Monday, September 2, 2013

Botox Before 30: What Is The World Coming To?

[As published on Emmagem.com HERE]
Okay, I admit: I read quite a number of blogs. They offer some form of escapism from the real world, allowing you to look at life from another person’s point of view. But the universe is all about balance. For every legitimate blogger out there who is trying his or her level best to put out good, inspiring articles, there is another one who’s merely in it for the ‘glamorous’ events and freebies.
It’s no secret that companies often offer sponsorships to bloggers with the hopes of getting exposure and publicity in return, but there are certain things that I feel are pushing the lines of morality.
For instance, encouraging plastic surgery. Nowadays, aesthetic ‘tweaks’ are becoming more and more popular. Bloggers are no longer shying away from the topic. Botox, laser facials, double eyelid surgery, rhinoplasty, boob jobs – they’re written about with a shocking sense of nonchalance as you would write about having roti canai at the nearby mamak stall.
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Thing is, these girls who gush about how good Botox is – they’re not even 30 years old yet.
I’ve seen a 24-year-old blogger asking for ‘sponsorships’ to get her nose fixed, just because she felt it was a tad larger for her liking. I’ve read about how a boob job helped another one get her life back (she’s 25), and I’ve seen so many Botox-promoting articles (for jaw-reduction and contouring, not for wrinkles) written by girls barely pushing the age of 28.
Now, I’m not all against plastic surgery, but I don’t like the way it’s made to sound like a necessity. Aesthetic treatments beyond the age of 40, understandable and even acceptable in the eyes of society, but at 25? I don’t think so.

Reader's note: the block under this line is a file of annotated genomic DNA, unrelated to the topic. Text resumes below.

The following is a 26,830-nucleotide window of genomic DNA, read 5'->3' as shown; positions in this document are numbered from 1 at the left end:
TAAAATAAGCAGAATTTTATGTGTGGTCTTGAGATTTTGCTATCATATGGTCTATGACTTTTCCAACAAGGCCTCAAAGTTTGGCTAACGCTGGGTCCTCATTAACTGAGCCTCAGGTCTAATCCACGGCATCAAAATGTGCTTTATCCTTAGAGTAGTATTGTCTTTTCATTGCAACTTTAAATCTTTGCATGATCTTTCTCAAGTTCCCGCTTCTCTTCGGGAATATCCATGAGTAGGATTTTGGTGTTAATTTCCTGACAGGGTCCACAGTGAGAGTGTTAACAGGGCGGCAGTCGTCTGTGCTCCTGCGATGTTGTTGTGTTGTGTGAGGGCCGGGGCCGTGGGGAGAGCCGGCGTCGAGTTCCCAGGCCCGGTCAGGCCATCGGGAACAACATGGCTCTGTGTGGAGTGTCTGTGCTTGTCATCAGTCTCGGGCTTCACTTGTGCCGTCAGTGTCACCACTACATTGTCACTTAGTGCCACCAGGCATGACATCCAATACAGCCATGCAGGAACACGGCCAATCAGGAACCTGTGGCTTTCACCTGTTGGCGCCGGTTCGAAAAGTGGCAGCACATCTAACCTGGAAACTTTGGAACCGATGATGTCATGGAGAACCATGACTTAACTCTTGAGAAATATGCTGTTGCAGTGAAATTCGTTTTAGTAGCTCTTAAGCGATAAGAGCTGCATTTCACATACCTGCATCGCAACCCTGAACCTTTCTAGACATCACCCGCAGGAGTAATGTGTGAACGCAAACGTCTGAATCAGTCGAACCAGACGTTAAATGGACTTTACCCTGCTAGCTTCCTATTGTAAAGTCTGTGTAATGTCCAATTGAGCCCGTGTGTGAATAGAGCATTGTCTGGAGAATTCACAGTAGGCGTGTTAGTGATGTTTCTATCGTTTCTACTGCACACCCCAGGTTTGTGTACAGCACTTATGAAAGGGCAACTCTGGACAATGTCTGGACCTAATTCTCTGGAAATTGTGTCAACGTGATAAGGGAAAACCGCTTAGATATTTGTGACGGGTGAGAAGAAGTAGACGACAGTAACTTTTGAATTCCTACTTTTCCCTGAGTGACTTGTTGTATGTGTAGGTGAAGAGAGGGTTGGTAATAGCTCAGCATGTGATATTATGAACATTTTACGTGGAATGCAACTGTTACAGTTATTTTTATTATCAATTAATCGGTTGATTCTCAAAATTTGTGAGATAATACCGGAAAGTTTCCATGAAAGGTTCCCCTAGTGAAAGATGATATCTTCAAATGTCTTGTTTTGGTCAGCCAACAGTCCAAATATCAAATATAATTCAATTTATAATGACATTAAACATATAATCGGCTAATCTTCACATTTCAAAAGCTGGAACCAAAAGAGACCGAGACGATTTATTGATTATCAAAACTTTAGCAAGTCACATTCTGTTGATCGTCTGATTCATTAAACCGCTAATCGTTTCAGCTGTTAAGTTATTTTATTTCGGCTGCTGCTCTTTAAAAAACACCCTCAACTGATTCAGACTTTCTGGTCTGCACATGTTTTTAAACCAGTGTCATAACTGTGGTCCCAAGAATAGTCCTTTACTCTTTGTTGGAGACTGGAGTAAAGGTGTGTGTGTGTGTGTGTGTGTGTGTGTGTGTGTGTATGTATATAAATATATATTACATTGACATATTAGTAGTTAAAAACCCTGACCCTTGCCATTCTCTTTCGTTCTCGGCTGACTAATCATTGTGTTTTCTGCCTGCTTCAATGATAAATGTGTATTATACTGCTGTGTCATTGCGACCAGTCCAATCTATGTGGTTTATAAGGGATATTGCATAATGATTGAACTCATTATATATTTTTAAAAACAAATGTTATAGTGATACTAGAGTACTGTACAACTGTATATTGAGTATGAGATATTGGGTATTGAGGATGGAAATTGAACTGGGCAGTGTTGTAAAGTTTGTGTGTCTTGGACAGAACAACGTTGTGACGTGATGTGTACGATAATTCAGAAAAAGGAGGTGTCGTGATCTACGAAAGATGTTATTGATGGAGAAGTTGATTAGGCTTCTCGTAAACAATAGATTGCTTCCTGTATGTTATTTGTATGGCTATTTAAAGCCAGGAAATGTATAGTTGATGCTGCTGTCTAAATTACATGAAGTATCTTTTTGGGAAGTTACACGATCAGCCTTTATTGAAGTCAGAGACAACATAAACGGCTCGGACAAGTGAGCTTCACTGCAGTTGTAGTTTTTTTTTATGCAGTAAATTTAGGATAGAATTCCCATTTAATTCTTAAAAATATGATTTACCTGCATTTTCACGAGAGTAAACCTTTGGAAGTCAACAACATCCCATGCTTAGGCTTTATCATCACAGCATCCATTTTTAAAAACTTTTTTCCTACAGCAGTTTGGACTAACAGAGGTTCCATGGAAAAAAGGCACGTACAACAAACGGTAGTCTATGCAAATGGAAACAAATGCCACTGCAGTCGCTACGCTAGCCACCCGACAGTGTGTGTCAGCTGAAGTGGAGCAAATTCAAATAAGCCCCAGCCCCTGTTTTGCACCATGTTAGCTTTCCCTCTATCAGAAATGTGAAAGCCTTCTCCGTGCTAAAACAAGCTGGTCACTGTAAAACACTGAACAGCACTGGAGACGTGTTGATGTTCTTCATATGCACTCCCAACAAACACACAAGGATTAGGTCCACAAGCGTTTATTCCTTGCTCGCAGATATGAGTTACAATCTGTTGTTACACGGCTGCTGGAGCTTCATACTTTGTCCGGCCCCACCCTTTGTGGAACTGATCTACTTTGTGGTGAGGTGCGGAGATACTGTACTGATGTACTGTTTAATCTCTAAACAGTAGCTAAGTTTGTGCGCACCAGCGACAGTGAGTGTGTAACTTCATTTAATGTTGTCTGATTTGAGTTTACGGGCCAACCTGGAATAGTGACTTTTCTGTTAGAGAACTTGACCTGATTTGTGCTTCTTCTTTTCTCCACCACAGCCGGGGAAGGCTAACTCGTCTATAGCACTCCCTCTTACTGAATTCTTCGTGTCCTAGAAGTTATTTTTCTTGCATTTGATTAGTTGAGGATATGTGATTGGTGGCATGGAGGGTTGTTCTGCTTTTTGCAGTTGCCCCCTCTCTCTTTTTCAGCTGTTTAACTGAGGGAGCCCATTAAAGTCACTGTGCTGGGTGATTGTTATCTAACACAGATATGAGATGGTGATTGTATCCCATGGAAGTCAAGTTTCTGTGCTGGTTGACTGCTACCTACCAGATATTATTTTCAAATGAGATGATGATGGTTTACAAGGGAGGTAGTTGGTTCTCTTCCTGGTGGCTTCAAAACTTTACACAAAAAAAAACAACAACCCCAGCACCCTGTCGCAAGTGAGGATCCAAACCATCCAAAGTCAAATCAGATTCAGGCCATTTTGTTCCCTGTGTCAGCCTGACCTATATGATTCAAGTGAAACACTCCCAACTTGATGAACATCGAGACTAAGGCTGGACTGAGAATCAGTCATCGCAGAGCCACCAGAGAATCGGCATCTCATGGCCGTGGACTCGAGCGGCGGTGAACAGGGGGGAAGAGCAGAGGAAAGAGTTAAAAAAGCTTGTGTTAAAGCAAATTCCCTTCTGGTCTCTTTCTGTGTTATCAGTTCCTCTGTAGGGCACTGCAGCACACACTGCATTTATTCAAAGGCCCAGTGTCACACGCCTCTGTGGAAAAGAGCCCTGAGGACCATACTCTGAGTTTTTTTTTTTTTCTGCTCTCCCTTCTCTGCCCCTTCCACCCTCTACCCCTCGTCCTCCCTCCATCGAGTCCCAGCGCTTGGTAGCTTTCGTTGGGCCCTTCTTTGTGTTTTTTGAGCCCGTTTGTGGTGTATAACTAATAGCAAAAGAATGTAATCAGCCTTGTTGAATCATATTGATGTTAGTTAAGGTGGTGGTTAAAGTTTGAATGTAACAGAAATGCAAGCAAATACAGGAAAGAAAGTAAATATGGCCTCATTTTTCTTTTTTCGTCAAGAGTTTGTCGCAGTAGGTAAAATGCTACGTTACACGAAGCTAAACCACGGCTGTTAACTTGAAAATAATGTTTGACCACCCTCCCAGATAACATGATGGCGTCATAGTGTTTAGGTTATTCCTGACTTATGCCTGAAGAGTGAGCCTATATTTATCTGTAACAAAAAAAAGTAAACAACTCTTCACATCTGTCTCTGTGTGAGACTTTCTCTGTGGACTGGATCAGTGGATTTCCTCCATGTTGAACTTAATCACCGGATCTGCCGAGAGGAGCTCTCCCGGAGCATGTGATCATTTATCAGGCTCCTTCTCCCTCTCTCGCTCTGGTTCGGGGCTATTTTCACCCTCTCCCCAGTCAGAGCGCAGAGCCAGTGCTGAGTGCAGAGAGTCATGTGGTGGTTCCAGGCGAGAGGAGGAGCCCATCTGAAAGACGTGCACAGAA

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Yes, there is the argument that these blog readers are mature enough to make their own decisions, but then again there are also impressionable young girls fresh out of high school who desperately need someone’s advice. Listening to the wrong person could seriously affect their adulthood negatively.
At one point in life, I actually seriously considered getting a double-eyelid surgery. Back then, our world wasn’t overrun with blogs yet, and I had nowhere to look for validation except my friends. Some said yes, go for it. Some were against it, asking me why I wanted to take the risk, even though it was a minor surgery. What if I looked different after? I sat on the idea for 4 years, and finally decided to let it go. Fine, my eyes might not be the same size, but at least I don’t look like everyone else.
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What I’m talking about is not condemning these girls for their choices, but wondering about the way they present the information. It’s a fine (and extremely sensitive line) to tread when it comes to talking about ‘aesthetic treatments’, for want of a better-sounding word. It’s totally a personal choice, but to go on and on about how good it is, just because it was administered free of charge?
The moral dilemma is this: just like how I sought validation from my friends, readers are able to find validation from the blog posts they read. The more they read about how aesthetic treatments are allegedly harmless, the more they’re inclined to try it out, no matter their age. It no longer matters that they don’t need it, because they want it bad enough.
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That’s the worrying part about all this.
(Images: pinterest.com)

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